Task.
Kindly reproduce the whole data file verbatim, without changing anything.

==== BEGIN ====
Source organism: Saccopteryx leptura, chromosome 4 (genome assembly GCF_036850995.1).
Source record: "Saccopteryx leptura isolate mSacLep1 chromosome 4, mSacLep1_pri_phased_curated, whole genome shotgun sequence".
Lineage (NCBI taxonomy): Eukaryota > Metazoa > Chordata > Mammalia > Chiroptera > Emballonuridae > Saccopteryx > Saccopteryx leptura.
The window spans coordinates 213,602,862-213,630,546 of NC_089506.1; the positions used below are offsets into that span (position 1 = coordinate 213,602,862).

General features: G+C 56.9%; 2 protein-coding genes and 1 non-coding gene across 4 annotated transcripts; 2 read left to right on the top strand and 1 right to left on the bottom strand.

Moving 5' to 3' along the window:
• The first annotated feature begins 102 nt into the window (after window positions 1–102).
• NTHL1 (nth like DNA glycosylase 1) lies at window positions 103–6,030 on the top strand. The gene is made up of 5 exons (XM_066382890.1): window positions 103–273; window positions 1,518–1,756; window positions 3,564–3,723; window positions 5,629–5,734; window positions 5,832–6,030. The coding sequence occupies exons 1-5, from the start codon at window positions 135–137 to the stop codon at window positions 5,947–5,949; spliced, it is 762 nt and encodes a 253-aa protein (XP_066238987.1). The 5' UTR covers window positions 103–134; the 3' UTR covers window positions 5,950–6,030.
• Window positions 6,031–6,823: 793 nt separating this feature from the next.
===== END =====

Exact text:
Source organism: Saccopteryx leptura, chromosome 4 (genome assembly GCF_036850995.1).
Source record: "Saccopteryx leptura isolate mSacLep1 chromosome 4, mSacLep1_pri_phased_curated, whole genome shotgun sequence".
Lineage (NCBI taxonomy): Eukaryota > Metazoa > Chordata > Mammalia > Chiroptera > Emballonuridae > Saccopteryx > Saccopteryx leptura.
The window spans coordinates 213,602,862-213,630,546 of NC_089506.1; the positions used below are offsets into that span (position 1 = coordinate 213,602,862).

General features: G+C 56.9%; 2 protein-coding genes and 1 non-coding gene across 4 annotated transcripts; 2 read left to right on the top strand and 1 right to left on the bottom strand.

Moving 5' to 3' along the window:
• The first annotated feature begins 102 nt into the window (after window positions 1–102).
• NTHL1 (nth like DNA glycosylase 1) lies at window positions 103–6,030 on the top strand. The gene is made up of 5 exons (XM_066382890.1): window positions 103–273; window positions 1,518–1,756; window positions 3,564–3,723; window positions 5,629–5,734; window positions 5,832–6,030. The coding sequence occupies exons 1-5, from the start codon at window positions 135–137 to the stop codon at window positions 5,947–5,949; spliced, it is 762 nt and encodes a 253-aa protein (XP_066238987.1). The 5' UTR covers window positions 103–134; the 3' UTR covers window positions 5,950–6,030.
• Window positions 6,031–6,823: 793 nt separating this feature from the next.